• Give yourself some space. You don’t need to shut your ex out of your life but it might be helpful to try to avoid him/her for a while after the break-up.
  • Keep busy. You might find yourself with too much free time on your hands, especially at weekends. Plan ahead and do things that you usually enjoy.
  • Take time out for you. Do things that you find relaxing, like going to a movie, playing or listening to music, meditating, reading or playing sport.
  • Treat yourself. Buy yourself a treat or do something that you really like.
  • Talk to friends and family and others who can support you. It’s okay to want some time to yourself but being with supportive people can also be a big help. You can also get a different perspective by talking things through with others.
  • Don’t use drugs or alcohol to deal with the pain. Alcohol and drugs might help you feel better at first but the after-effects will leave you feeling much worse.
  • Give it time. Allow yourself some time to cope with the change.

Breaking up with someone

If you’re breaking up with someone, try to be considerate in ending the relationship. Think about how you would want to be treated in the same situation.

Try to end things in a way that respects the other person, but be honest. Clearly state that the relationship is over and why. Understand that the other person is likely to be hurt and perhaps angry about your decision.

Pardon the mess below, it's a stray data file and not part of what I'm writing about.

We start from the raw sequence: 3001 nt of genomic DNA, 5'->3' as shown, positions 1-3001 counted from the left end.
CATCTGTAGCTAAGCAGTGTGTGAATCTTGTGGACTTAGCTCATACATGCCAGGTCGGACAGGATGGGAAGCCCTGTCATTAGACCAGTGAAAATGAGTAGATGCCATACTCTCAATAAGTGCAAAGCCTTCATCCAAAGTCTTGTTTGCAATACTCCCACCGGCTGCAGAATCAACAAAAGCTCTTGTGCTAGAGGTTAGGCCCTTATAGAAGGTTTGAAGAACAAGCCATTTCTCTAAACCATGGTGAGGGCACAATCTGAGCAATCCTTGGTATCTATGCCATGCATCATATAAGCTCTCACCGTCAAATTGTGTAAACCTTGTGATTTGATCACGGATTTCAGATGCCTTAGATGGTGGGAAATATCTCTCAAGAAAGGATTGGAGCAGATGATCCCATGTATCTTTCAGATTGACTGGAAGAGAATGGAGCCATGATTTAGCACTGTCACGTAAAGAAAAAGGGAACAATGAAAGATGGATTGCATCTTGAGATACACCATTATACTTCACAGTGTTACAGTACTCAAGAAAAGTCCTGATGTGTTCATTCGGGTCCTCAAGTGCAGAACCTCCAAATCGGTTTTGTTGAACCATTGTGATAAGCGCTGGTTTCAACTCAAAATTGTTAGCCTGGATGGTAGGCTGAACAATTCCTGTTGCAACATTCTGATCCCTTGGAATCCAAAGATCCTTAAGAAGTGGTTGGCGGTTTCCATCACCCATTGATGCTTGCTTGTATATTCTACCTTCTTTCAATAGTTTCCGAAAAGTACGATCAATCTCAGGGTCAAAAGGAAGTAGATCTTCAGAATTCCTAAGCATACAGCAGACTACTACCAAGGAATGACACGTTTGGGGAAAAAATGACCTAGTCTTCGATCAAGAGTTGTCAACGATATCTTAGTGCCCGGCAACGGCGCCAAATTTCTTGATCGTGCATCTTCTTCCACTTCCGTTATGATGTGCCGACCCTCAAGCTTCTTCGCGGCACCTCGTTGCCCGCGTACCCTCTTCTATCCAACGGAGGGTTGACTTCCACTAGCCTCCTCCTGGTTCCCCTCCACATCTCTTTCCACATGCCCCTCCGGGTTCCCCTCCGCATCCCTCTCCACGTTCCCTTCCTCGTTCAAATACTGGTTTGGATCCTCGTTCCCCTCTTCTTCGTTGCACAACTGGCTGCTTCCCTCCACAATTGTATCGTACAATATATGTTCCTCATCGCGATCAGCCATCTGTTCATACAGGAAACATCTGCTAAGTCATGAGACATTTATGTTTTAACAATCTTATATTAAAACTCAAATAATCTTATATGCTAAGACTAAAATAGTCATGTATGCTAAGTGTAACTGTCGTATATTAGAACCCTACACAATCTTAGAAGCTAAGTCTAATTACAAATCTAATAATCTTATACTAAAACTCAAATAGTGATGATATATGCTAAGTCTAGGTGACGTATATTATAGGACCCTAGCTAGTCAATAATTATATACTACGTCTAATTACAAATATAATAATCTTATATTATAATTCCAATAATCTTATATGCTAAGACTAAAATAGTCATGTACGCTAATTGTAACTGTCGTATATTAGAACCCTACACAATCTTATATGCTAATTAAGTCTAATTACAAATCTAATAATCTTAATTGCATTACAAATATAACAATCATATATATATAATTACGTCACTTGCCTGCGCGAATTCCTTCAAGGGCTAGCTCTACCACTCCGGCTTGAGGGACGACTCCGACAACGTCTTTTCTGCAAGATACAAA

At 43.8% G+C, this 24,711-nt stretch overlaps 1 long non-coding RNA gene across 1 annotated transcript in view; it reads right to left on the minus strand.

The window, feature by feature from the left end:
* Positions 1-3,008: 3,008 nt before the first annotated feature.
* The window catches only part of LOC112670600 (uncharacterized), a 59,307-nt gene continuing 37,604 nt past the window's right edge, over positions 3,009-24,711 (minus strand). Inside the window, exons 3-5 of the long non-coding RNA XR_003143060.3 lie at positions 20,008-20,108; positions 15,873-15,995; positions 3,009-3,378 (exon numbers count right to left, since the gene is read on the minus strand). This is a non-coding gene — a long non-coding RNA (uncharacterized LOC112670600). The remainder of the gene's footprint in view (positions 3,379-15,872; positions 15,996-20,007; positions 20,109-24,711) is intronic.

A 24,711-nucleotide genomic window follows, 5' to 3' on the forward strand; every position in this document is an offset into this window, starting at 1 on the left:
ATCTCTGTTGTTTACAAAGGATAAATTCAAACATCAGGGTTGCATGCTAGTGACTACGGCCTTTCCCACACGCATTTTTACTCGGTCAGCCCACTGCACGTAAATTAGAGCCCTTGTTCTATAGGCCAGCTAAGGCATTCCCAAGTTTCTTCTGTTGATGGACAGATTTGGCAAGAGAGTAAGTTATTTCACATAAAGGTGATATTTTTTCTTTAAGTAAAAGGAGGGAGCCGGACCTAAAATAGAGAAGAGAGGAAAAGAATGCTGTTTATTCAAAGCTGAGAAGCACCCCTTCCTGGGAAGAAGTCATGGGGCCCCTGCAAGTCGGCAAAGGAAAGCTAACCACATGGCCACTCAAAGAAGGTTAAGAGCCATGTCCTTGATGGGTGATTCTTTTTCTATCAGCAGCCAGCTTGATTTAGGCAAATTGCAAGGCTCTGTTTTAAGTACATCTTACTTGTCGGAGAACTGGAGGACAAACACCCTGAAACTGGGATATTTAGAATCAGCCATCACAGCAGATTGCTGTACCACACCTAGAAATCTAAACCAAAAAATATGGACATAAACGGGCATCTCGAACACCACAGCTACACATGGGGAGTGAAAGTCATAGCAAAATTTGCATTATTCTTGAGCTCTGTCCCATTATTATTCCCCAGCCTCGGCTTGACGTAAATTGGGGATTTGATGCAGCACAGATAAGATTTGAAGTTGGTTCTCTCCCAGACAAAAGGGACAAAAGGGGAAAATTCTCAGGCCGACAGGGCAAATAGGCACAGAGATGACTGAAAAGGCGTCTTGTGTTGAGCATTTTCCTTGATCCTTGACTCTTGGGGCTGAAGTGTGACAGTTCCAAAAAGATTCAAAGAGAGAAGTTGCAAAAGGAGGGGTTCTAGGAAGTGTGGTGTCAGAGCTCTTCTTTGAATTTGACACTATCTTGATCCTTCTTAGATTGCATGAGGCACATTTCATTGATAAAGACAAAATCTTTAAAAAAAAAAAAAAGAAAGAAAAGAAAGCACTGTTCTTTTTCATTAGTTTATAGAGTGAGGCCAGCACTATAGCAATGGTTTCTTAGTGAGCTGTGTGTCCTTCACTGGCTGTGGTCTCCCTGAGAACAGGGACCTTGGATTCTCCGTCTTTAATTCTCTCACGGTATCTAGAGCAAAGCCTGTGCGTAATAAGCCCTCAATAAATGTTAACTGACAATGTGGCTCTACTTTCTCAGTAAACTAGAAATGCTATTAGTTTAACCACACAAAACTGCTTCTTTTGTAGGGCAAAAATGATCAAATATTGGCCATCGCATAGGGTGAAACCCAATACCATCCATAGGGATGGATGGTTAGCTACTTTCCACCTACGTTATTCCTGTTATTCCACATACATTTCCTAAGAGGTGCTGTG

End the relationship face-to-face wherever possible, rather than by text, Facebook or by email.

When your ex moves on

It can be especially hard when you find out that your ex has a new relationship. If this happens:

  • Try to avoid thinking about them being with someone else as it can be really painful.
  • Don’t contact your ex or lash out at them for being in a new relationship. It won’t make you feel any better.
  • If you are struggling with anger or jealousy you need to make sure you stay safe when dealing with these feelings. Talk to somebody about it and get some help if you need it.

Thinking about a new relationship?

Take all the time you need in beginning another relationship. Think about what you want in your next relationship but try to feel confident about being single for a while.

When should you get some help? Break-ups hurt but people usually get over them in time and without any serious problems. Sometimes a break-up can play a part in a person developing other problems such as depression. If you are struggling to move on after a break-up, or if you feel unsafe in any way, it is important to talk things through with someone you trust. This may be a friend or family member. If you’d prefer to talk to someone outside your family and friends, your general practitioner (GP), a counsellor, or someone at your local headspace centre can provide you with confidential support.

For more information, to find your nearest headspace centre or for online and telephone support, visit eheadspace.org.au.

© headspace National Youth Mental Health Foundation Ltd


Also check the related topics:  

Abusive relationships Boy/girlfriend relationship Starting in a new place Mob Life

Factsheet provided by headspace